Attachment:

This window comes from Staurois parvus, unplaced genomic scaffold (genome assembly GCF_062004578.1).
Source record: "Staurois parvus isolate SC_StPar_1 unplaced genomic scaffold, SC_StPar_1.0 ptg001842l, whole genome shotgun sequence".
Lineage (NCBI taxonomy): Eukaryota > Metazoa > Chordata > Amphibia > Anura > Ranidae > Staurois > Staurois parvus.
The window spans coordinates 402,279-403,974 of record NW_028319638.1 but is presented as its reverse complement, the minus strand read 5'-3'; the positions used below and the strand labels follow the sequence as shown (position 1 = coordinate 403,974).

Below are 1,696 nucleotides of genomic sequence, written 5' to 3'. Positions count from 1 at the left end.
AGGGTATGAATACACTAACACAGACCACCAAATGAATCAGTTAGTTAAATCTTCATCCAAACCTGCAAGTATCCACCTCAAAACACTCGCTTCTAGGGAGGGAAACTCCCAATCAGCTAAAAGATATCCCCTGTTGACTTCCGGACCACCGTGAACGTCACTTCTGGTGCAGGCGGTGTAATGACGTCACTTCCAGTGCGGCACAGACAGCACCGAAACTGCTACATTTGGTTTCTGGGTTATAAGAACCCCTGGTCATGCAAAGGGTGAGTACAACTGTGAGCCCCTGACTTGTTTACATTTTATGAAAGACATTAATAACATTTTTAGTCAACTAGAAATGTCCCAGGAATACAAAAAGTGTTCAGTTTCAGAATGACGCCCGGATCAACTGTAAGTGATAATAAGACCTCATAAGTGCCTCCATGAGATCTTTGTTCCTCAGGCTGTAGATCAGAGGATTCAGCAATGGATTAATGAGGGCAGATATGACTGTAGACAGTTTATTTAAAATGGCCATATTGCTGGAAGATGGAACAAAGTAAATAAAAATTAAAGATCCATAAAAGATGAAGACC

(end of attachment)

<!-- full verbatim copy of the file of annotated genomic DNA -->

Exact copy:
This window comes from Staurois parvus, unplaced genomic scaffold (genome assembly GCF_062004578.1).
Source record: "Staurois parvus isolate SC_StPar_1 unplaced genomic scaffold, SC_StPar_1.0 ptg001842l, whole genome shotgun sequence".
Lineage (NCBI taxonomy): Eukaryota > Metazoa > Chordata > Amphibia > Anura > Ranidae > Staurois > Staurois parvus.
The window spans coordinates 402,279-403,974 of record NW_028319638.1 but is presented as its reverse complement, the minus strand read 5'-3'; the positions used below and the strand labels follow the sequence as shown (position 1 = coordinate 403,974).

Below are 1,696 nucleotides of genomic sequence, written 5' to 3'. Positions count from 1 at the left end.
AGGGTATGAATACACTAACACAGACCACCAAATGAATCAGTTAGTTAAATCTTCATCCAAACCTGCAAGTATCCACCTCAAAACACTCGCTTCTAGGGAGGGAAACTCCCAATCAGCTAAAAGATATCCCCTGTTGACTTCCGGACCACCGTGAACGTCACTTCTGGTGCAGGCGGTGTAATGACGTCACTTCCAGTGCGGCACAGACAGCACCGAAACTGCTACATTTGGTTTCTGGGTTATAAGAACCCCTGGTCATGCAAAGGGTGAGTACAACTGTGAGCCCCTGACTTGTTTACATTTTATGAAAGACATTAATAACATTTTTAGTCAACTAGAAATGTCCCAGGAATACAAAAAGTGTTCAGTTTCAGAATGACGCCCGGATCAACTGTAAGTGATAATAAGACCTCATAAGTGCCTCCATGAGATCTTTGTTCCTCAGGCTGTAGATCAGAGGATTCAGCAATGGATTAATGAGGGCAGATATGACTGTAGACAGTTTATTTAAAATGGCCATATTGCTGGAAGATGGAACAAAGTAAATAAAAATTAAAGATCCATAAAAGATGAAGACC